Sitting and running your motor is an idle threat
I am excited and grateful for many initiatives our city has employed toward making Lexington a cleaner and healthier place to live, from weekly waste pickup to easy recycling and yard-waste collection, to the Legacy trail. I would like to suggest the next step in this process, and it is a no-idle ordinance.
Over the last few weeks, I have noticed an empty tour bus idling with the air conditioner on for an hour, a potted plant delivery truck that idled for over 30 minutes, and the list goes on.
While the high price of fuel should discourage idling, (on average, two minutes of idling uses as much fuel as driving one mile) it does not.
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Burning fuel while idling is not only wasteful, it affects air quality. Hundreds of cities around the country have no-idle ordinances, from Minneapolis to Houston.
It would be great if Lexington could join this list. It would help us all breathe a little easier. I have contacted the city government about it and received a prompt and polite response, but no follow-up.
Reptile Expo questions
"I don't care what you do with them as long as you buy them." He picked up a baby mouse no bigger than a bottle cap, "You could just eat them like popcorn." This statement led me to believe I was venturing into a black market.
On November 2, the Kentucky Reptile Expo was held at the Lexington Center. With my camera at hand, I was quick to start taking photographs of all the creatures coiled up tightly in little plastic containers selling anywhere from $80 to $500. Snakes comprised about 75 percent of the inventory, along with mice, geckos, bearded dragons, turtles, chameleons, arachnids, scorpions and numerous roaches.
There were two giant tortoises. Working on shifts, one was kept in a blue tote the exact size of the animal itself, allowing no room for movement. The other was roaming the floor with small toddlers pulling on its neck and harassing it. When I asked questions about the nature of the animals, I got vague answers. "What does it eat?" "Well, basically it'll eat whatever you give it." "Does it care if I touch it?" "Oh no. Not really. It can't really feel."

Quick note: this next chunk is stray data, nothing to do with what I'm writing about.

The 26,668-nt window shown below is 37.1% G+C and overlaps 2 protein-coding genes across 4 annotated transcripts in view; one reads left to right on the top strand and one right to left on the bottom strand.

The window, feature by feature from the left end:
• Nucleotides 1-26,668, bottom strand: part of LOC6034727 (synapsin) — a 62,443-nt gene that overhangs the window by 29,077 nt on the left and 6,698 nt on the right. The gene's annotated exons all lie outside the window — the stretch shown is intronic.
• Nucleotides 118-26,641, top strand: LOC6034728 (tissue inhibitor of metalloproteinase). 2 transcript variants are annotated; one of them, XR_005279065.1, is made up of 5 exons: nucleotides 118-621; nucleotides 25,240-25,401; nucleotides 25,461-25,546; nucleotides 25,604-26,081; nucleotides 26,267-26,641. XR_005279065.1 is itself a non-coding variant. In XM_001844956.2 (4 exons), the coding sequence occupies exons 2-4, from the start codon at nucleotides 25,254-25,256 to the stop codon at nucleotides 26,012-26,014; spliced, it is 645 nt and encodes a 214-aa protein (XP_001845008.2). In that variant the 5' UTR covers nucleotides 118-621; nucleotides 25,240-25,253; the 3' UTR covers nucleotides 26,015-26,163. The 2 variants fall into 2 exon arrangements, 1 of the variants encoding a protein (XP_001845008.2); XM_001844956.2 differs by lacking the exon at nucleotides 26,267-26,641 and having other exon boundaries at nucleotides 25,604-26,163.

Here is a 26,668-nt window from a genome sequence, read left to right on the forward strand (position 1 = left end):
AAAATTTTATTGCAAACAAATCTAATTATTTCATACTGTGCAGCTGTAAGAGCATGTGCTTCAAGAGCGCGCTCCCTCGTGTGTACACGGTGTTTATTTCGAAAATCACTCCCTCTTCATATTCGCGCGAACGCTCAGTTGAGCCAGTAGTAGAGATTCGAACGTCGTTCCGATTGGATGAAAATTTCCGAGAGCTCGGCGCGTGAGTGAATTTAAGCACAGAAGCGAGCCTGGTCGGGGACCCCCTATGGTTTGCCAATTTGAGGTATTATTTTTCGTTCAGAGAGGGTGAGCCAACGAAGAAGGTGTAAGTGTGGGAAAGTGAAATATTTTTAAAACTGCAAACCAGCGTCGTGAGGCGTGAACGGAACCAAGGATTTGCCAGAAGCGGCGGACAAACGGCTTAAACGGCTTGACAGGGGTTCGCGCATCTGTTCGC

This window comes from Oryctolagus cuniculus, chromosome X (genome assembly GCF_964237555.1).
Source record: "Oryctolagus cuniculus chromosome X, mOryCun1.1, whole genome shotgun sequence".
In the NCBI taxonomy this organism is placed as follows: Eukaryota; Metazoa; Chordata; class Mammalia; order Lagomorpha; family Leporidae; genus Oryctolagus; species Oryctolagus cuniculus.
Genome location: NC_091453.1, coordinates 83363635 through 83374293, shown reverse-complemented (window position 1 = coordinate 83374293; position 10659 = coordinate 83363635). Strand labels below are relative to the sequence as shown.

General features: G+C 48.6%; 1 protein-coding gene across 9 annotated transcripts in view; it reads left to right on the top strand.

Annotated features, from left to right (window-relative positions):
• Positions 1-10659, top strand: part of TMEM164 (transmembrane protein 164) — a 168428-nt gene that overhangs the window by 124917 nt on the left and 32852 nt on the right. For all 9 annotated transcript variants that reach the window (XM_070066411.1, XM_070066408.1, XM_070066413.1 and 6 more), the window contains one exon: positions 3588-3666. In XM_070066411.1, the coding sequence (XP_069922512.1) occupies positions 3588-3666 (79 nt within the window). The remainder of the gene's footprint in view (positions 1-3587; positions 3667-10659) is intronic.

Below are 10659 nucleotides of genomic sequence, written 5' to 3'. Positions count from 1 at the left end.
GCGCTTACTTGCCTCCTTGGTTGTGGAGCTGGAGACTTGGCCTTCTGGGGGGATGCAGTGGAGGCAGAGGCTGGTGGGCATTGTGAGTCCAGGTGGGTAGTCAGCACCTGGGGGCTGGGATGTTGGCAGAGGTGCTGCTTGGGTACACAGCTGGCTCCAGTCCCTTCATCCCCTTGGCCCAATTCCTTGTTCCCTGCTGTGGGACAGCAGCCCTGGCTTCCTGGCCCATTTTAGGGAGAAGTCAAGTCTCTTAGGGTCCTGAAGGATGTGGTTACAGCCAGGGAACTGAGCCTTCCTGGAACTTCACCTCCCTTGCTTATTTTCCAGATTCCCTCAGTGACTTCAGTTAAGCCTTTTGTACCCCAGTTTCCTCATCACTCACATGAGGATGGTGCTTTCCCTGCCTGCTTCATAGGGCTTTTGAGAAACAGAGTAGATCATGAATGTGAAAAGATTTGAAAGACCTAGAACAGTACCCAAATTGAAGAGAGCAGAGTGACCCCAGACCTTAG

These responses reflected the vendors' lack of knowledge. I don't have adequate understanding of the breeding industry or black markets, but the experience I gained from the event left me with questions about the care, business, demand for and profit from these exotic creatures.
Help the young achieve
Some time ago I started to think that I needed to do something positive about education reform, not just complain about it. I ran for public office. That wasn't successful, so I inquired about teaching a Junior Achievement class. A personal background check was completed. Then I volunteered to teach an economics class at Lafayette High school. My classroom teacher has been a real joy to work with. Her class of 32 students from several grades has responded in a variety of meaningful ways. They seem hungry for knowledge about the real world. As a 50-year veteran of the private sector, I can provide some perspective. It takes just a couple of hours a week. Detailed lesson plans are supplied by JA.